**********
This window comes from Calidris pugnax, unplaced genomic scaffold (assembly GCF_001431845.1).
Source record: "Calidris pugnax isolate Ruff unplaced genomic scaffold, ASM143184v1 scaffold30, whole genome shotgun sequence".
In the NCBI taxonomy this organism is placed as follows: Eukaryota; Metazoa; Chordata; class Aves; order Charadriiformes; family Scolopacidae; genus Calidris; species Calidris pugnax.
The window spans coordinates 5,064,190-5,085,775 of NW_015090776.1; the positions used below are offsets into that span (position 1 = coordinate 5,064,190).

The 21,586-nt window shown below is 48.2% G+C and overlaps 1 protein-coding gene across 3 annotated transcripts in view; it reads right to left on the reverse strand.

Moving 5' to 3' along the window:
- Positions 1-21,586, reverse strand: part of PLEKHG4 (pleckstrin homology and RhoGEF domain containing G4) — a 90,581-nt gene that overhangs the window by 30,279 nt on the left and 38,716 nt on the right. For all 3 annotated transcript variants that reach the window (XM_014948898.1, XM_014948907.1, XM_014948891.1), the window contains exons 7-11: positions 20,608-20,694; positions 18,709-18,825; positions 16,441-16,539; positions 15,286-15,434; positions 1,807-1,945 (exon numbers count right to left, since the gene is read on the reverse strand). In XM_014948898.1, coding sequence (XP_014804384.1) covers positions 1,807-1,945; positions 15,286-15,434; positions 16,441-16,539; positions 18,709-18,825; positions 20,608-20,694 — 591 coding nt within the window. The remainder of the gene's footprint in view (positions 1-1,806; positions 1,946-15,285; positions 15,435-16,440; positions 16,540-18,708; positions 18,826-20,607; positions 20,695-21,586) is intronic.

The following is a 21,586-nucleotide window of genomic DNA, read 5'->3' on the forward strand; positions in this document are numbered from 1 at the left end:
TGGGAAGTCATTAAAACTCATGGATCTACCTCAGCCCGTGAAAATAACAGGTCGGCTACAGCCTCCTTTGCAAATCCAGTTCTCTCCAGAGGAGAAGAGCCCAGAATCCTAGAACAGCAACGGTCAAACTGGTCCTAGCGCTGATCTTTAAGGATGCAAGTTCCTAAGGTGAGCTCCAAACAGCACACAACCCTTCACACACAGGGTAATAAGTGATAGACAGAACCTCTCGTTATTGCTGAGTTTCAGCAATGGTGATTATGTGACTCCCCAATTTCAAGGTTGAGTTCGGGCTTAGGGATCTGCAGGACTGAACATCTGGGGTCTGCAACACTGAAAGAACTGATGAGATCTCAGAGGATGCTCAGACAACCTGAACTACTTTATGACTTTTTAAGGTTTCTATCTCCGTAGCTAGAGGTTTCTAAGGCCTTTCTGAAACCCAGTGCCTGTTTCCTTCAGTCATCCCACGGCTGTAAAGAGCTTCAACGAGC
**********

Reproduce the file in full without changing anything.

This window comes from Calidris pugnax, unplaced genomic scaffold (assembly GCF_001431845.1).
Source record: "Calidris pugnax isolate Ruff unplaced genomic scaffold, ASM143184v1 scaffold30, whole genome shotgun sequence".
In the NCBI taxonomy this organism is placed as follows: Eukaryota; Metazoa; Chordata; class Aves; order Charadriiformes; family Scolopacidae; genus Calidris; species Calidris pugnax.
The window spans coordinates 5,064,190-5,085,775 of NW_015090776.1; the positions used below are offsets into that span (position 1 = coordinate 5,064,190).

The 21,586-nt window shown below is 48.2% G+C and overlaps 1 protein-coding gene across 3 annotated transcripts in view; it reads right to left on the reverse strand.

Moving 5' to 3' along the window:
- Positions 1-21,586, reverse strand: part of PLEKHG4 (pleckstrin homology and RhoGEF domain containing G4) — a 90,581-nt gene that overhangs the window by 30,279 nt on the left and 38,716 nt on the right. For all 3 annotated transcript variants that reach the window (XM_014948898.1, XM_014948907.1, XM_014948891.1), the window contains exons 7-11: positions 20,608-20,694; positions 18,709-18,825; positions 16,441-16,539; positions 15,286-15,434; positions 1,807-1,945 (exon numbers count right to left, since the gene is read on the reverse strand). In XM_014948898.1, coding sequence (XP_014804384.1) covers positions 1,807-1,945; positions 15,286-15,434; positions 16,441-16,539; positions 18,709-18,825; positions 20,608-20,694 — 591 coding nt within the window. The remainder of the gene's footprint in view (positions 1-1,806; positions 1,946-15,285; positions 15,435-16,440; positions 16,540-18,708; positions 18,826-20,607; positions 20,695-21,586) is intronic.

The following is a 21,586-nucleotide window of genomic DNA, read 5'->3' on the forward strand; positions in this document are numbered from 1 at the left end:
TGGGAAGTCATTAAAACTCATGGATCTACCTCAGCCCGTGAAAATAACAGGTCGGCTACAGCCTCCTTTGCAAATCCAGTTCTCTCCAGAGGAGAAGAGCCCAGAATCCTAGAACAGCAACGGTCAAACTGGTCCTAGCGCTGATCTTTAAGGATGCAAGTTCCTAAGGTGAGCTCCAAACAGCACACAACCCTTCACACACAGGGTAATAAGTGATAGACAGAACCTCTCGTTATTGCTGAGTTTCAGCAATGGTGATTATGTGACTCCCCAATTTCAAGGTTGAGTTCGGGCTTAGGGATCTGCAGGACTGAACATCTGGGGTCTGCAACACTGAAAGAACTGATGAGATCTCAGAGGATGCTCAGACAACCTGAACTACTTTATGACTTTTTAAGGTTTCTATCTCCGTAGCTAGAGGTTTCTAAGGCCTTTCTGAAACCCAGTGCCTGTTTCCTTCAGTCATCCCACGGCTGTAAAGAGCTTCAACGAGC